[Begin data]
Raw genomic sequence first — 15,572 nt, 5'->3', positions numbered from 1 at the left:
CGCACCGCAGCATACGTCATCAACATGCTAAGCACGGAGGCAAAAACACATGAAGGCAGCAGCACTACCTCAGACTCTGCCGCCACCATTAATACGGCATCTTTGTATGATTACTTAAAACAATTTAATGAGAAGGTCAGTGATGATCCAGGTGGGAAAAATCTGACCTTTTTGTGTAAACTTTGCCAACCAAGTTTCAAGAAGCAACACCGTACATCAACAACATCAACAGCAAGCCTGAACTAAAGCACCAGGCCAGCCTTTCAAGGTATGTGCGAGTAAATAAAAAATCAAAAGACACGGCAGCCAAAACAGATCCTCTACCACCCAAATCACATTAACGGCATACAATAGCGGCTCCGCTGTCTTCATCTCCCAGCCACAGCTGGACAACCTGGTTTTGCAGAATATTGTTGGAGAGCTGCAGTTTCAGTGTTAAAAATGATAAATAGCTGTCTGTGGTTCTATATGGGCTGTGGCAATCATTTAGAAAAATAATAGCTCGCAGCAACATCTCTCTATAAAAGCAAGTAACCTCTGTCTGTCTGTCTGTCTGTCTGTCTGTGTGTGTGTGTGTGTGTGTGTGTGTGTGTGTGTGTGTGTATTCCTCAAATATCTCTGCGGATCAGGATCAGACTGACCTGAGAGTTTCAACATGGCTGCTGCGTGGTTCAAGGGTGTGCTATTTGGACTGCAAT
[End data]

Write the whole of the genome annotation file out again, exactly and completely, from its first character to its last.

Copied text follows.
Raw genomic sequence first — 15,572 nt, 5'->3', positions numbered from 1 at the left:
CGCACCGCAGCATACGTCATCAACATGCTAAGCACGGAGGCAAAAACACATGAAGGCAGCAGCACTACCTCAGACTCTGCCGCCACCATTAATACGGCATCTTTGTATGATTACTTAAAACAATTTAATGAGAAGGTCAGTGATGATCCAGGTGGGAAAAATCTGACCTTTTTGTGTAAACTTTGCCAACCAAGTTTCAAGAAGCAACACCGTACATCAACAACATCAACAGCAAGCCTGAACTAAAGCACCAGGCCAGCCTTTCAAGGTATGTGCGAGTAAATAAAAAATCAAAAGACACGGCAGCCAAAACAGATCCTCTACCACCCAAATCACATTAACGGCATACAATAGCGGCTCCGCTGTCTTCATCTCCCAGCCACAGCTGGACAACCTGGTTTTGCAGAATATTGTTGGAGAGCTGCAGTTTCAGTGTTAAAAATGATAAATAGCTGTCTGTGGTTCTATATGGGCTGTGGCAATCATTTAGAAAAATAATAGCTCGCAGCAACATCTCTCTATAAAAGCAAGTAACCTCTGTCTGTCTGTCTGTCTGTCTGTCTGTGTGTGTGTGTGTGTGTGTGTGTGTGTGTGTGTGTGTGTATTCCTCAAATATCTCTGCGGATCAGGATCAGACTGACCTGAGAGTTTCAACATGGCTGCTGCGTGGTTCAAGGGTGTGCTATTTGGACTGCAAT